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igus® Ltd.

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Northampton, NN4 7PW

01604 677240

To Superwurm with automation

Self-developed robots and automated guided vehicles (AGVs) with igus® components automate labour-intensive processes in worm breeding.
Profile:

  • Requirements: wear-resistant and reliable components for cable guidance and bearing points that can be used in case of dirt and moisture.
  • Production method: injection moulding
  • Material: iglidur J
  • Success for the customer: 24 hour continuous operation without maintenance. Lubrication-free bearings do not expose worms to harmful oils and fats.

The Langhoff family breeds giant red worms, also called dendrobena, which are used by anglers, as food worms for animals, for hunting or as a natural fertiliser producer for the garden and greenhouses. For around ten years, Martin Langhoff has been developing his own machines, which facilitate the everyday work of the family business by improving the breeding process and making it more effective. For use in areas where there is water, soil and dirt, the robust components from igus® have in the meantime become a reliable partner in vertical farming.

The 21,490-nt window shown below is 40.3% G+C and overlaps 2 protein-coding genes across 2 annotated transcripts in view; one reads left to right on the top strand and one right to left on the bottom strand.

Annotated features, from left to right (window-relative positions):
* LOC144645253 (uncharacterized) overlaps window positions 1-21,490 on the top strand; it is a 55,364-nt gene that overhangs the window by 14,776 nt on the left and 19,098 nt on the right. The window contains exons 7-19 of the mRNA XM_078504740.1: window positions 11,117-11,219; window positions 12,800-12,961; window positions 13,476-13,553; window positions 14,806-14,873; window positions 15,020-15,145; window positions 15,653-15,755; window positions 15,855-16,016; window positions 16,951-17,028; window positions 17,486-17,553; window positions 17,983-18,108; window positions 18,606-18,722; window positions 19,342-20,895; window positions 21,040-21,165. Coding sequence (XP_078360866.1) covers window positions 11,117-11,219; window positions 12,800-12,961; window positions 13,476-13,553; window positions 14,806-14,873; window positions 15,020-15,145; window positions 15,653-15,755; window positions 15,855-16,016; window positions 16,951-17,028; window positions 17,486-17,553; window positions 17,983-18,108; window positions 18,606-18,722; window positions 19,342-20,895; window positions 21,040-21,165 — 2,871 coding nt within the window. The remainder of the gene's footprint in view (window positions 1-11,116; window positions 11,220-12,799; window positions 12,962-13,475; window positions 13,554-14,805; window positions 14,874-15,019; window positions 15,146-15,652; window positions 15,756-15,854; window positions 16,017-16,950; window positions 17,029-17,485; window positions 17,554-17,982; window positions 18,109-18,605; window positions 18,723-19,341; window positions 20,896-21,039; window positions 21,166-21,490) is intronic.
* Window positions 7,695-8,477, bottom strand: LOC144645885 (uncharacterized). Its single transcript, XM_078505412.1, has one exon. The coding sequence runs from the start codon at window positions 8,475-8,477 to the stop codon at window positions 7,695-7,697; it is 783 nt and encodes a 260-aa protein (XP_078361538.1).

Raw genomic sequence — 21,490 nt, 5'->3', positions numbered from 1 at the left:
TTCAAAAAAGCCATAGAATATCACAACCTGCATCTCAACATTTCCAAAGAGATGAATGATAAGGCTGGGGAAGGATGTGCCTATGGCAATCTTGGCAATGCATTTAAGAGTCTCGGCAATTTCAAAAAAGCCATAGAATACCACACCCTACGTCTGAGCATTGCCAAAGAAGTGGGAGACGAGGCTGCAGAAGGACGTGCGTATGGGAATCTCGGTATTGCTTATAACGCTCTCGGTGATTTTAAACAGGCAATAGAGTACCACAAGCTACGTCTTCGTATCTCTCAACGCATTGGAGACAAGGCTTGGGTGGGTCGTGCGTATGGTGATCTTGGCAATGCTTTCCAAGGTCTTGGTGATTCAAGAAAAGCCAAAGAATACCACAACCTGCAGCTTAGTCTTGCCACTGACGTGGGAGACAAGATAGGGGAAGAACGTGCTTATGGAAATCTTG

Linear guides and energy chains used without maintenance and cleaning for ten years

Martin Langhoff came across igus® products when he was looking for components for his first self-built feeding and watering machine. It had to be components that function reliably and permanently under difficult application conditions in dirt, soil and moisture, as the machine was designed for 24 hours continuous operation. In addition, they had to function without lubrication so that worms and soil remained uncontaminated.
 
In the meantime, the drylin® R quad block carriages that have solid plastic bearings and slide along two parallel shafts have been in continuous operation successfully for ten years now together with the E4 e-chains® that are used - without any maintenance or cleaning being necessary. Soil and moisture contaminate bearing points particularly in this machine. drylin® can even be used in sand and dust. Also, the e-chains® from igus® do not mind the harsh operating conditions. Despite dirt, moisture and constant load, they guide the cables reliably and with very little noise.